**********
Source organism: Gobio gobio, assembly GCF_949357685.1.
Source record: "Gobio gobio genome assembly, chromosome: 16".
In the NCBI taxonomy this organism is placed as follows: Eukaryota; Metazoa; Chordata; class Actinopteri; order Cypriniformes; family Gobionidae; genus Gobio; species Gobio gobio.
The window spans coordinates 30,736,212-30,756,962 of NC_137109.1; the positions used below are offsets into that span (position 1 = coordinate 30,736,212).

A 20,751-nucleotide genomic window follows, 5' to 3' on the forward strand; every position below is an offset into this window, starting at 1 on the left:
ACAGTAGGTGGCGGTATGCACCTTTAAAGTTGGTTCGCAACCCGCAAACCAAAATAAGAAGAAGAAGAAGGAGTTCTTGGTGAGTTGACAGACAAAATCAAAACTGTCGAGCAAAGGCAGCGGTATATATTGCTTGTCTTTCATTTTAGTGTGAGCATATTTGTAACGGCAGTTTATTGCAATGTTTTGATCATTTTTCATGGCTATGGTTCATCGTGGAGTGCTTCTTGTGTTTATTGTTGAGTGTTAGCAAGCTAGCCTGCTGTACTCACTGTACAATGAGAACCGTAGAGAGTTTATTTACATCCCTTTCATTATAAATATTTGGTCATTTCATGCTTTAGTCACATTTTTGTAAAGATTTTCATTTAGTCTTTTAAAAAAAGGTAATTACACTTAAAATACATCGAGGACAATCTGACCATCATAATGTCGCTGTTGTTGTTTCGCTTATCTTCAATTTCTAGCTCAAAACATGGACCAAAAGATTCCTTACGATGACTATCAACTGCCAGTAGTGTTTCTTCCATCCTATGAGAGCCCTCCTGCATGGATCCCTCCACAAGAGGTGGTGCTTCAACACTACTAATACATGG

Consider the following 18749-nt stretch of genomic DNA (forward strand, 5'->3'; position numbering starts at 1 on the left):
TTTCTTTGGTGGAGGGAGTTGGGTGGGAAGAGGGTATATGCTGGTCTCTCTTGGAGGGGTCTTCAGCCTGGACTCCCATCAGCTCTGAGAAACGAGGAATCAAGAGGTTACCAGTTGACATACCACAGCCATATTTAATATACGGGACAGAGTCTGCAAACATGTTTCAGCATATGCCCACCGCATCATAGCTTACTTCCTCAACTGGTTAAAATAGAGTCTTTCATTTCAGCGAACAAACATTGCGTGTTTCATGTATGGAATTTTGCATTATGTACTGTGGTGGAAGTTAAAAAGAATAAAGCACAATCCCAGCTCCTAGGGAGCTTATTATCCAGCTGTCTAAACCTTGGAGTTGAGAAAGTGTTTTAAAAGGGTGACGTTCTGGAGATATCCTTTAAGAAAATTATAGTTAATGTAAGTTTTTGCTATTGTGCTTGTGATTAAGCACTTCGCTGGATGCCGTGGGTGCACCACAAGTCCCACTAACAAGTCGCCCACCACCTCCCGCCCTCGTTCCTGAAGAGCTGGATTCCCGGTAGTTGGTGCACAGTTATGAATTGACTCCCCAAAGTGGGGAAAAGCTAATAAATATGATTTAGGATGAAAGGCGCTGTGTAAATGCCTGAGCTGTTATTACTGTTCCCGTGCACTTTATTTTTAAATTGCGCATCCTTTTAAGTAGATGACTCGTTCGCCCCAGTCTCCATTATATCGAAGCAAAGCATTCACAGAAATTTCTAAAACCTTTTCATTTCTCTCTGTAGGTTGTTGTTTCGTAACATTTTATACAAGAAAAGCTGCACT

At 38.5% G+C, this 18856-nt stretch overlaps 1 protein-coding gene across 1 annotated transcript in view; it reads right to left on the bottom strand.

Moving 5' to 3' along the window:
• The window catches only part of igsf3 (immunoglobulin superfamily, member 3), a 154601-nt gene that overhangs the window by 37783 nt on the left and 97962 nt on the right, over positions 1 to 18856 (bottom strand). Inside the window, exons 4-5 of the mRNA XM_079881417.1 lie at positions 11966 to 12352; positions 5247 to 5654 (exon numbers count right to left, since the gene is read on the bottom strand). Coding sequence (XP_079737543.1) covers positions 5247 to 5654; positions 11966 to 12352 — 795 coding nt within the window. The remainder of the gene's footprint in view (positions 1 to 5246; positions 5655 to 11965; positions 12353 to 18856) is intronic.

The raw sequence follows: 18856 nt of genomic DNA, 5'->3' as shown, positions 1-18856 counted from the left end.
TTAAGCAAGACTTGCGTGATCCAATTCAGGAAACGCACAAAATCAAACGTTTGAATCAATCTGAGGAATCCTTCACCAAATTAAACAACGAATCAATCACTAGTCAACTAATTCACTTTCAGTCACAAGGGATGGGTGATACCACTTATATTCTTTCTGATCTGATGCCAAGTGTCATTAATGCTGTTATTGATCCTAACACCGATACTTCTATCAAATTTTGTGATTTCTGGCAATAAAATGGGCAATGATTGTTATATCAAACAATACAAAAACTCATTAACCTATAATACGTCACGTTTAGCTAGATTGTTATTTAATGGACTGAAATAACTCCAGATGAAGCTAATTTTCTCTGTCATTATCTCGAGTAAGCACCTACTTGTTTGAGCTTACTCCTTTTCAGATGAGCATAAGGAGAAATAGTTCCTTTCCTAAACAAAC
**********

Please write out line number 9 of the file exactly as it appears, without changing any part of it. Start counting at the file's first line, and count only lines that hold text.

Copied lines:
At 38.5% G+C, this 18856-nt stretch overlaps 1 protein-coding gene across 1 annotated transcript in view; it reads right to left on the bottom strand.